Mount Pleasant designated a ‘Pinwheel City’ to increase awareness of abused children | News | #childabuse | #children | #kids





Mount Pleasant Mayor Will Haynie proclaiming the town as a “pinwheel city” during Child Abuse Prevention Month.



Nearly 1,700 children in Mount Pleasant experience abuse, neglect or trauma each year.

“This issue knows no boundaries – It knows no socio-economic boundaries, it knows no municipal boundaries and it’s very serious,” said Mount Pleasant Mayor Will Haynie.



Carole Swiecicki from Dee Norton


Carole Swiecicki, the executive director at Dee Norton Child Advocacy Center.



On April 15, Haynie, alongside incoming Police Chief Mark Arnold and leaders from Dee Norton Child Advocacy Center and Windwood Farm proclaimed April as Child Abuse Prevention Month by designating Mount Pleasant as a “pinwheel city.”

The blue pinwheels were placed throughout the lawn of the town hall building at 100 Ann Edwards Lane as a reminder for adults to protect children and stay alert of any potential abuse.



Pinwheel proclamation

Will Haynie, Mark Arnold, Carole Swiecicki and Charlotte Livingston with the Child Abuse Prevention proclamation.



“The pinwheel is something that’s a symbol of a carefree childhood, but it’s also something that can remind adults in our community that now is the time to have those conversations,” said Carole Swiecicki, the executive director at Dee Norton Child Advocacy Center.

Swiecicki encouraged adults to talk with children about boundaries and body safety, and make sure children have a few safe adults they can talk to if they experience any form of abuse. She said the responsibility doesn’t solely fall on parents – members of the community should be advocates for all children and be willing to speak up when they suspect abuse. As a preventative measure, Swiecicki encouraged people to speak with family and friends about whether they have talked with their children about these tough topics.



Pinwheels at town hall

Pinwheels placed in front of the town hall building.



“This April, I challenge you … to take the pinwheels as an opportunity to start a conversation,” Swiecicki said.

Dee Norton Child Advocacy Center provides comprehensive care for abused children from the moment of concern throughout the entire healing process. The organization partners with around 30 agencies in Charleston County, including law enforcement, social services, hospitals and other providers to make sure children receive the care they need in a safe environment.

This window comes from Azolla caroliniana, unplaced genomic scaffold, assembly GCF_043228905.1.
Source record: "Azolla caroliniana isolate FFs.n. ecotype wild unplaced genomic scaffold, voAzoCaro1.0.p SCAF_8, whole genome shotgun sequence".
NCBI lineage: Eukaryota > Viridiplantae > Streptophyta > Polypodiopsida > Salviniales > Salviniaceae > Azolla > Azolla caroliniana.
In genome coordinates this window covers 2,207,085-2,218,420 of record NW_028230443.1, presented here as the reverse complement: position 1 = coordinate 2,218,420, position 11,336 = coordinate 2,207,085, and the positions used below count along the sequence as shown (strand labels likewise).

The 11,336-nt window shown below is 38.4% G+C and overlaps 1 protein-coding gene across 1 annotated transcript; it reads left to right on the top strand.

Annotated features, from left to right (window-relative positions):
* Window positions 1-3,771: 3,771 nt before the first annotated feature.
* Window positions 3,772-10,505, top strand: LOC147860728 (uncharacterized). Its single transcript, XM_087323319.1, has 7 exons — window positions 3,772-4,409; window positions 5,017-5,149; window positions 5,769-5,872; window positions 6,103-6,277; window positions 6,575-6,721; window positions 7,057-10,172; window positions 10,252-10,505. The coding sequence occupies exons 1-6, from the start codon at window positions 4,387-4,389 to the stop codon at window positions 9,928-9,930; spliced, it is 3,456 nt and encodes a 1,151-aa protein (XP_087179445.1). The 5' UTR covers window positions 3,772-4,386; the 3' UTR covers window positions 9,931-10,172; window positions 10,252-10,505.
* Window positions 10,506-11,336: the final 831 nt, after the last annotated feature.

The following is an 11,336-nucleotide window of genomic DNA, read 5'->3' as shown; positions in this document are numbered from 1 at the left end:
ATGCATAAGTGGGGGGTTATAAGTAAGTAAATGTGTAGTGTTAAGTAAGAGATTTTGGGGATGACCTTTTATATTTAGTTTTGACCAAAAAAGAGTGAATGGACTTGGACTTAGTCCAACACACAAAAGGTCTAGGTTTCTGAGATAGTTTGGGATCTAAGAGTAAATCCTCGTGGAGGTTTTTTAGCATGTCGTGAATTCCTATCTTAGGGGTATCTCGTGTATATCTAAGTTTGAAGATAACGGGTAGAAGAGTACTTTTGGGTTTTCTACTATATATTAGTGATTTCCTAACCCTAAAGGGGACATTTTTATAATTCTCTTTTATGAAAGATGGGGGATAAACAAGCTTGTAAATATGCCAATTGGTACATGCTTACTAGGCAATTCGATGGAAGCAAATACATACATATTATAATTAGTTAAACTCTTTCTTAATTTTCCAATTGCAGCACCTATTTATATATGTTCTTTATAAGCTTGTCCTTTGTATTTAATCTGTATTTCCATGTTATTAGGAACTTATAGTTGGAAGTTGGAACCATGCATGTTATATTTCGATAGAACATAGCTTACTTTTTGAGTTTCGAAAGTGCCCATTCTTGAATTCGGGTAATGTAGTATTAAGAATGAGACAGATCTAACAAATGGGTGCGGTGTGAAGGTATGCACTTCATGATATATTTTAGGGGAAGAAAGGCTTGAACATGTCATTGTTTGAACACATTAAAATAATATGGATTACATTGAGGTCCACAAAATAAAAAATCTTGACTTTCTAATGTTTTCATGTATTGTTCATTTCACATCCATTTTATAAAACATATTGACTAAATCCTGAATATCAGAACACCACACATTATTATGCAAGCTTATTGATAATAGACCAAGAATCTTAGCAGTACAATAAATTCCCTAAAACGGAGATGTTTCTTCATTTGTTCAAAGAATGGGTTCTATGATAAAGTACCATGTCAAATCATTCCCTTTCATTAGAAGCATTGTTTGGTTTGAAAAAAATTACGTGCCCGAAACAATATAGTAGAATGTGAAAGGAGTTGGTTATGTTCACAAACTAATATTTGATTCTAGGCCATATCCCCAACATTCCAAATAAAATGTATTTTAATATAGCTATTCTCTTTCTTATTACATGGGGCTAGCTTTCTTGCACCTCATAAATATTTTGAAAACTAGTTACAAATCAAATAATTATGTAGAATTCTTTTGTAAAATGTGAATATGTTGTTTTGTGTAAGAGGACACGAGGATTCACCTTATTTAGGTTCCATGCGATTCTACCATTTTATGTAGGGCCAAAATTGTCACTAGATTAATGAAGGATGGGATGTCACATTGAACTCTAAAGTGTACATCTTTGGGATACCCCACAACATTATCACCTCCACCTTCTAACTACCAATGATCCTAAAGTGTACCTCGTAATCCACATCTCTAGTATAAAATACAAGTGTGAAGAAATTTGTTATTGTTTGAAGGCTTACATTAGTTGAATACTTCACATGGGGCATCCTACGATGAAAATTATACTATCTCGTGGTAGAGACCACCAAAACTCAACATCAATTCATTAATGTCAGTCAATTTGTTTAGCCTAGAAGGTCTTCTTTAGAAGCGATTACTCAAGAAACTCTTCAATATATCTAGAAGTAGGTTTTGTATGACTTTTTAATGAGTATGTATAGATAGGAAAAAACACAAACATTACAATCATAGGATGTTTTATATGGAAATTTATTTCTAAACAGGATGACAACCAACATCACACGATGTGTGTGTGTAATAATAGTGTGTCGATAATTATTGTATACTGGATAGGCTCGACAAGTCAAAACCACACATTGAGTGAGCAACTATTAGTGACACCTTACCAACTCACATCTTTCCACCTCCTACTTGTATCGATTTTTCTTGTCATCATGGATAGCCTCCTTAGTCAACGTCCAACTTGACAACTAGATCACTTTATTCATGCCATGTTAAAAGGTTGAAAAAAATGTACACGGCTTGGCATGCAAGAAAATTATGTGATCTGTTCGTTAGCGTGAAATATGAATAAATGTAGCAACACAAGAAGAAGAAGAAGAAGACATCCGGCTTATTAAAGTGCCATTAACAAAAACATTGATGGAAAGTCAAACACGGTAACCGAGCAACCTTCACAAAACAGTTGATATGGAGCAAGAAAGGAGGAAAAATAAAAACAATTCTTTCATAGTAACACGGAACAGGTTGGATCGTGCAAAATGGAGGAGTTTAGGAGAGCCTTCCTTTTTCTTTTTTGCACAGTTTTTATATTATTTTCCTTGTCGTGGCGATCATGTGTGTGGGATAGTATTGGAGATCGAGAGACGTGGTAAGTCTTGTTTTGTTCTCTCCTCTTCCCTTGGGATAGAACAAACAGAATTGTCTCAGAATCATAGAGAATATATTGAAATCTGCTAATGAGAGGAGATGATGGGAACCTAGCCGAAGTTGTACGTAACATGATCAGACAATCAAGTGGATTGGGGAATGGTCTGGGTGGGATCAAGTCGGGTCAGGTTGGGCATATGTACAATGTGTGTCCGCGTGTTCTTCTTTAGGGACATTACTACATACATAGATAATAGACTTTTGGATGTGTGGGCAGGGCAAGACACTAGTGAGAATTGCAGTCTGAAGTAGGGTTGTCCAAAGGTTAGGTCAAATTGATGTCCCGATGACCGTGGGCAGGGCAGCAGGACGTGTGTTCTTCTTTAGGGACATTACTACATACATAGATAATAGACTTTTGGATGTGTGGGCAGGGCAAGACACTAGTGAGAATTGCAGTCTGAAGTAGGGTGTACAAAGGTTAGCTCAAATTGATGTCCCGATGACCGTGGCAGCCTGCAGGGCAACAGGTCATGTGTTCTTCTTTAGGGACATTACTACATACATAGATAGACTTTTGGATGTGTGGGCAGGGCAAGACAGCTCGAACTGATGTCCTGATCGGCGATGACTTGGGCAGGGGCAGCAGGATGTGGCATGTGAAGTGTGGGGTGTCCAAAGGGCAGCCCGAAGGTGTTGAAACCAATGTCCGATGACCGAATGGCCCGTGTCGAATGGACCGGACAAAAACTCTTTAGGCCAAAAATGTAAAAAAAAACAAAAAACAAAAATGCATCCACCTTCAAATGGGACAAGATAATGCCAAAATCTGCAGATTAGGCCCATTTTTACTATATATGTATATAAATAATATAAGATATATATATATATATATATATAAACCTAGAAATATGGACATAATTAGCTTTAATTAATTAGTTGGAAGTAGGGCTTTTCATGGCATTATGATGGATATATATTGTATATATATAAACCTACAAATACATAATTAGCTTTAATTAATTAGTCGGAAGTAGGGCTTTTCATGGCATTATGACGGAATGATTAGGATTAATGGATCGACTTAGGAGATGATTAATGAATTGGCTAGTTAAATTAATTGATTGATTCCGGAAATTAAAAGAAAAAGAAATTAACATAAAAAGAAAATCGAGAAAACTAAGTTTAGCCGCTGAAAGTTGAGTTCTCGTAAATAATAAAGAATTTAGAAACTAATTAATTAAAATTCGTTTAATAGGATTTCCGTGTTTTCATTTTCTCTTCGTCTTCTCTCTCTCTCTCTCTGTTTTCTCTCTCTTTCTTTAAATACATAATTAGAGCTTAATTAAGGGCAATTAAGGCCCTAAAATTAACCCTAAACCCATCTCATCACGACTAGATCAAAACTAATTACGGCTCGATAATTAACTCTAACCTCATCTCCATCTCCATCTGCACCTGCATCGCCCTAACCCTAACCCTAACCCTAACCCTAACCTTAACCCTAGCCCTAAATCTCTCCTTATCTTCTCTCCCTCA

Haynie emphasized that he is proud of Mount Pleasant’s low crime rates and high quality of life, but the issue of child abuse occurs everywhere and cannot be ignored.

Arnold said the police department knows children are particularly vulnerable to victimization and partnerships with organizations like Dee Norton Child Advocacy Center aid in making the community safer for all children.



Pinwheels at town hall entrance

Pinwheels at the entrance of the Mount Pleasant Municipal Complex.



“The police department is committed to protecting victims in our community and keeping our community safe,” Arnold said. “All of our officers have a special place in their heart for children.”

Windwood Farm is a residential treatment facility in Awendaw for boys throughout South Carolina who are suffering from severe child abuse or trauma. Charlotte Livingston, the development officer at Windwood Farm, said everyone can be a “champion for our children.”



Child abuse prevention sign

A child abuse prevention sign on Houston Northcutt Blvd. near the entrance of the Mount Pleasant Municipal Complex.



“If you see something, say something,” she said.

Swiecicki said one of the most important things adults can do is make sure they focus on their personal health, especially during a tumultuous year, so they can be an active role model for children and advocate for children when needed.

“When adults are healthy, they are people that kids can go to when they feel unsafe,” Swiecicki said.



Source link

.  .  .  .  .  .  . .  .  .  .  .  .  .  .  .  .   .   .   .    .    .   .   .   .   .   .  .   .   .   .  .  .   .  .